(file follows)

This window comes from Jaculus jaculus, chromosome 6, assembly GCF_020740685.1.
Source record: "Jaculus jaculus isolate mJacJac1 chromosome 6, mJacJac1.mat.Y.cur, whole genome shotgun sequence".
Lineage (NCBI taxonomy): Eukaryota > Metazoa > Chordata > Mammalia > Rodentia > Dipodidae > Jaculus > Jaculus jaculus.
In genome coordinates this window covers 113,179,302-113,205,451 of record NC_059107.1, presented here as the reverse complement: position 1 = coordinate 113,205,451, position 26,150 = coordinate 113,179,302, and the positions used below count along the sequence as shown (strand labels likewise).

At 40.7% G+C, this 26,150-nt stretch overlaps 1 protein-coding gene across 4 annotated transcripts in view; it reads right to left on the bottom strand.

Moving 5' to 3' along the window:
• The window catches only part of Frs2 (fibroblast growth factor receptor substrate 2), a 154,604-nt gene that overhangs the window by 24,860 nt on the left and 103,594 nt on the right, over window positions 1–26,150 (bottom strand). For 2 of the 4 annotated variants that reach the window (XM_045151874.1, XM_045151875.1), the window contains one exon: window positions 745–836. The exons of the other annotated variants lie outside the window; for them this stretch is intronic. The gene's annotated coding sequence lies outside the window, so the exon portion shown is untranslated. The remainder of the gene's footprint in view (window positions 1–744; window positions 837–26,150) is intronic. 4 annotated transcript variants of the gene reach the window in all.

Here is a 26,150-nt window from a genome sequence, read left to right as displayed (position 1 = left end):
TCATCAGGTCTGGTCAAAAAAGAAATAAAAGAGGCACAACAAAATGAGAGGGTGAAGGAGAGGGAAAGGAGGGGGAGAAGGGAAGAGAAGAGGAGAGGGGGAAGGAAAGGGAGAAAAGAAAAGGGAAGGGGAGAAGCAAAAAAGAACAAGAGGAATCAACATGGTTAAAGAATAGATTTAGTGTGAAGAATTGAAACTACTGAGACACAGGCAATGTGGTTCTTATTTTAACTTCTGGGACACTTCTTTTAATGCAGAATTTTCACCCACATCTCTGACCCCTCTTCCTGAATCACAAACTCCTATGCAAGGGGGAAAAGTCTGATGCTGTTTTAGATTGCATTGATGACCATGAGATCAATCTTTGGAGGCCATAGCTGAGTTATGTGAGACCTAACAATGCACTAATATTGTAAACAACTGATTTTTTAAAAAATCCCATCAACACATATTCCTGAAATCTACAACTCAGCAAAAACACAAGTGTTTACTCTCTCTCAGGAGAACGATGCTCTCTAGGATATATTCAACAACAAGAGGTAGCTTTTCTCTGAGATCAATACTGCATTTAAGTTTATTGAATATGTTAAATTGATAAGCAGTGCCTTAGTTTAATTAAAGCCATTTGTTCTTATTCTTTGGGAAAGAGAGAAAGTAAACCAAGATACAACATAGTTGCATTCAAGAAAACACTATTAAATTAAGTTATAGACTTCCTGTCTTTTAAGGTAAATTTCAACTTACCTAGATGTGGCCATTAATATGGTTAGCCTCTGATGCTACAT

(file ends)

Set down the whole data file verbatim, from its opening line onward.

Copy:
This window comes from Jaculus jaculus, chromosome 6, assembly GCF_020740685.1.
Source record: "Jaculus jaculus isolate mJacJac1 chromosome 6, mJacJac1.mat.Y.cur, whole genome shotgun sequence".
Lineage (NCBI taxonomy): Eukaryota > Metazoa > Chordata > Mammalia > Rodentia > Dipodidae > Jaculus > Jaculus jaculus.
In genome coordinates this window covers 113,179,302-113,205,451 of record NC_059107.1, presented here as the reverse complement: position 1 = coordinate 113,205,451, position 26,150 = coordinate 113,179,302, and the positions used below count along the sequence as shown (strand labels likewise).

At 40.7% G+C, this 26,150-nt stretch overlaps 1 protein-coding gene across 4 annotated transcripts in view; it reads right to left on the bottom strand.

Moving 5' to 3' along the window:
• The window catches only part of Frs2 (fibroblast growth factor receptor substrate 2), a 154,604-nt gene that overhangs the window by 24,860 nt on the left and 103,594 nt on the right, over window positions 1–26,150 (bottom strand). For 2 of the 4 annotated variants that reach the window (XM_045151874.1, XM_045151875.1), the window contains one exon: window positions 745–836. The exons of the other annotated variants lie outside the window; for them this stretch is intronic. The gene's annotated coding sequence lies outside the window, so the exon portion shown is untranslated. The remainder of the gene's footprint in view (window positions 1–744; window positions 837–26,150) is intronic. 4 annotated transcript variants of the gene reach the window in all.

Here is a 26,150-nt window from a genome sequence, read left to right as displayed (position 1 = left end):
TCATCAGGTCTGGTCAAAAAAGAAATAAAAGAGGCACAACAAAATGAGAGGGTGAAGGAGAGGGAAAGGAGGGGGAGAAGGGAAGAGAAGAGGAGAGGGGGAAGGAAAGGGAGAAAAGAAAAGGGAAGGGGAGAAGCAAAAAAGAACAAGAGGAATCAACATGGTTAAAGAATAGATTTAGTGTGAAGAATTGAAACTACTGAGACACAGGCAATGTGGTTCTTATTTTAACTTCTGGGACACTTCTTTTAATGCAGAATTTTCACCCACATCTCTGACCCCTCTTCCTGAATCACAAACTCCTATGCAAGGGGGAAAAGTCTGATGCTGTTTTAGATTGCATTGATGACCATGAGATCAATCTTTGGAGGCCATAGCTGAGTTATGTGAGACCTAACAATGCACTAATATTGTAAACAACTGATTTTTTAAAAAATCCCATCAACACATATTCCTGAAATCTACAACTCAGCAAAAACACAAGTGTTTACTCTCTCTCAGGAGAACGATGCTCTCTAGGATATATTCAACAACAAGAGGTAGCTTTTCTCTGAGATCAATACTGCATTTAAGTTTATTGAATATGTTAAATTGATAAGCAGTGCCTTAGTTTAATTAAAGCCATTTGTTCTTATTCTTTGGGAAAGAGAGAAAGTAAACCAAGATACAACATAGTTGCATTCAAGAAAACACTATTAAATTAAGTTATAGACTTCCTGTCTTTTAAGGTAAATTTCAACTTACCTAGATGTGGCCATTAATATGGTTAGCCTCTGATGCTACAT